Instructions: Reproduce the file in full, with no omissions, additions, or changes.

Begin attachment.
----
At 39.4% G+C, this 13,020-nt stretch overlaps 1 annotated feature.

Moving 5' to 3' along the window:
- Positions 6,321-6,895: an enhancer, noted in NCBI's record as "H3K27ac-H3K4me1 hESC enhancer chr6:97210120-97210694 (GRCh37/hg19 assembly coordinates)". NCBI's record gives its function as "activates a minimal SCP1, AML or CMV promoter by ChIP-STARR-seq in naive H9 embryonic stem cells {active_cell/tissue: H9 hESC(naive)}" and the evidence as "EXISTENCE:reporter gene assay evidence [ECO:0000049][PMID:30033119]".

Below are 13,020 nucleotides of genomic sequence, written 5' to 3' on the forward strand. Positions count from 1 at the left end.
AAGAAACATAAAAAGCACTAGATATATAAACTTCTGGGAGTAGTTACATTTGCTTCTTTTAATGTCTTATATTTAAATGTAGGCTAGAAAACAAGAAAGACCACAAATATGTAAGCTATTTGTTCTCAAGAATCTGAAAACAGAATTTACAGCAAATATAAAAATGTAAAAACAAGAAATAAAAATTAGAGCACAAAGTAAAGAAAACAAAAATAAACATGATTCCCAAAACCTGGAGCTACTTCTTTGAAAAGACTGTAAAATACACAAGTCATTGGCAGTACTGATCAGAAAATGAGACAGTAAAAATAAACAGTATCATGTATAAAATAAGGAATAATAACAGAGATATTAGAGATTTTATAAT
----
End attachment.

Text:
At 39.4% G+C, this 13,020-nt stretch overlaps 1 annotated feature.

Moving 5' to 3' along the window:
- Positions 6,321-6,895: an enhancer, noted in NCBI's record as "H3K27ac-H3K4me1 hESC enhancer chr6:97210120-97210694 (GRCh37/hg19 assembly coordinates)". NCBI's record gives its function as "activates a minimal SCP1, AML or CMV promoter by ChIP-STARR-seq in naive H9 embryonic stem cells {active_cell/tissue: H9 hESC(naive)}" and the evidence as "EXISTENCE:reporter gene assay evidence [ECO:0000049][PMID:30033119]".

Below are 13,020 nucleotides of genomic sequence, written 5' to 3' on the forward strand. Positions count from 1 at the left end.
AAGAAACATAAAAAGCACTAGATATATAAACTTCTGGGAGTAGTTACATTTGCTTCTTTTAATGTCTTATATTTAAATGTAGGCTAGAAAACAAGAAAGACCACAAATATGTAAGCTATTTGTTCTCAAGAATCTGAAAACAGAATTTACAGCAAATATAAAAATGTAAAAACAAGAAATAAAAATTAGAGCACAAAGTAAAGAAAACAAAAATAAACATGATTCCCAAAACCTGGAGCTACTTCTTTGAAAAGACTGTAAAATACACAAGTCATTGGCAGTACTGATCAGAAAATGAGACAGTAAAAATAAACAGTATCATGTATAAAATAAGGAATAATAACAGAGATATTAGAGATTTTATAAT